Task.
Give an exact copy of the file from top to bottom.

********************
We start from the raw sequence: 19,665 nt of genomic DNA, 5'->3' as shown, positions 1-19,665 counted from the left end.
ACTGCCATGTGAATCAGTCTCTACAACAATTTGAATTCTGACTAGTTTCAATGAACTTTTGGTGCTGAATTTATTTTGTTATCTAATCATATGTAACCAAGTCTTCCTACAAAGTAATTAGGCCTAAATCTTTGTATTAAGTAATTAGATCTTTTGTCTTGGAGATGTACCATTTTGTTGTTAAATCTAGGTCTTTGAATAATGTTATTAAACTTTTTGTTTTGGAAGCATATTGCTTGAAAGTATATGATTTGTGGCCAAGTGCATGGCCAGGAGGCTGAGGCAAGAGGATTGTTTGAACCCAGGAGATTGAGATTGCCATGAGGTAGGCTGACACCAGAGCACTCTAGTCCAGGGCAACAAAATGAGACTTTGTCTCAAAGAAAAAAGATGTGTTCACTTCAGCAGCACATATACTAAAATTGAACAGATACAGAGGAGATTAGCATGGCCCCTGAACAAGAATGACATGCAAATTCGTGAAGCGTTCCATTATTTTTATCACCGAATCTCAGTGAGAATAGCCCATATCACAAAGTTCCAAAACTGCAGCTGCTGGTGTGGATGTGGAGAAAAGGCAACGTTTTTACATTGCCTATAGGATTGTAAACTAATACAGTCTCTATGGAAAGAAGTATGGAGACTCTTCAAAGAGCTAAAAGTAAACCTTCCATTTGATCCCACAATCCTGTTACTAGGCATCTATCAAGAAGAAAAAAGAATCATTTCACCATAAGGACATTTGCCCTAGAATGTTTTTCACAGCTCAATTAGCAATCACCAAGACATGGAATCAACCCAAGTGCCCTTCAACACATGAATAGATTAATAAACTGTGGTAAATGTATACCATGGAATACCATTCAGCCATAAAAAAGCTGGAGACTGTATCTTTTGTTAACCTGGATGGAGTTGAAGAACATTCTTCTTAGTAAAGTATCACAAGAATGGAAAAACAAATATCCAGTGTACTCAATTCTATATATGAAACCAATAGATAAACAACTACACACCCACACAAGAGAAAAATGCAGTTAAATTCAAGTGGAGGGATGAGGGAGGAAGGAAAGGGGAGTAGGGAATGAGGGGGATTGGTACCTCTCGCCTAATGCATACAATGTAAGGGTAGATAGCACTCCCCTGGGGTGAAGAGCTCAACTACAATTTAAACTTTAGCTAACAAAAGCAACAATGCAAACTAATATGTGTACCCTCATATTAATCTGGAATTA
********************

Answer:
We start from the raw sequence: 19,665 nt of genomic DNA, 5'->3' as shown, positions 1-19,665 counted from the left end.
ACTGCCATGTGAATCAGTCTCTACAACAATTTGAATTCTGACTAGTTTCAATGAACTTTTGGTGCTGAATTTATTTTGTTATCTAATCATATGTAACCAAGTCTTCCTACAAAGTAATTAGGCCTAAATCTTTGTATTAAGTAATTAGATCTTTTGTCTTGGAGATGTACCATTTTGTTGTTAAATCTAGGTCTTTGAATAATGTTATTAAACTTTTTGTTTTGGAAGCATATTGCTTGAAAGTATATGATTTGTGGCCAAGTGCATGGCCAGGAGGCTGAGGCAAGAGGATTGTTTGAACCCAGGAGATTGAGATTGCCATGAGGTAGGCTGACACCAGAGCACTCTAGTCCAGGGCAACAAAATGAGACTTTGTCTCAAAGAAAAAAGATGTGTTCACTTCAGCAGCACATATACTAAAATTGAACAGATACAGAGGAGATTAGCATGGCCCCTGAACAAGAATGACATGCAAATTCGTGAAGCGTTCCATTATTTTTATCACCGAATCTCAGTGAGAATAGCCCATATCACAAAGTTCCAAAACTGCAGCTGCTGGTGTGGATGTGGAGAAAAGGCAACGTTTTTACATTGCCTATAGGATTGTAAACTAATACAGTCTCTATGGAAAGAAGTATGGAGACTCTTCAAAGAGCTAAAAGTAAACCTTCCATTTGATCCCACAATCCTGTTACTAGGCATCTATCAAGAAGAAAAAAGAATCATTTCACCATAAGGACATTTGCCCTAGAATGTTTTTCACAGCTCAATTAGCAATCACCAAGACATGGAATCAACCCAAGTGCCCTTCAACACATGAATAGATTAATAAACTGTGGTAAATGTATACCATGGAATACCATTCAGCCATAAAAAAGCTGGAGACTGTATCTTTTGTTAACCTGGATGGAGTTGAAGAACATTCTTCTTAGTAAAGTATCACAAGAATGGAAAAACAAATATCCAGTGTACTCAATTCTATATATGAAACCAATAGATAAACAACTACACACCCACACAAGAGAAAAATGCAGTTAAATTCAAGTGGAGGGATGAGGGAGGAAGGAAAGGGGAGTAGGGAATGAGGGGGATTGGTACCTCTCGCCTAATGCATACAATGTAAGGGTAGATAGCACTCCCCTGGGGTGAAGAGCTCAACTACAATTTAAACTTTAGCTAACAAAAGCAACAATGCAAACTAATATGTGTACCCTCATATTAATCTGGAATTA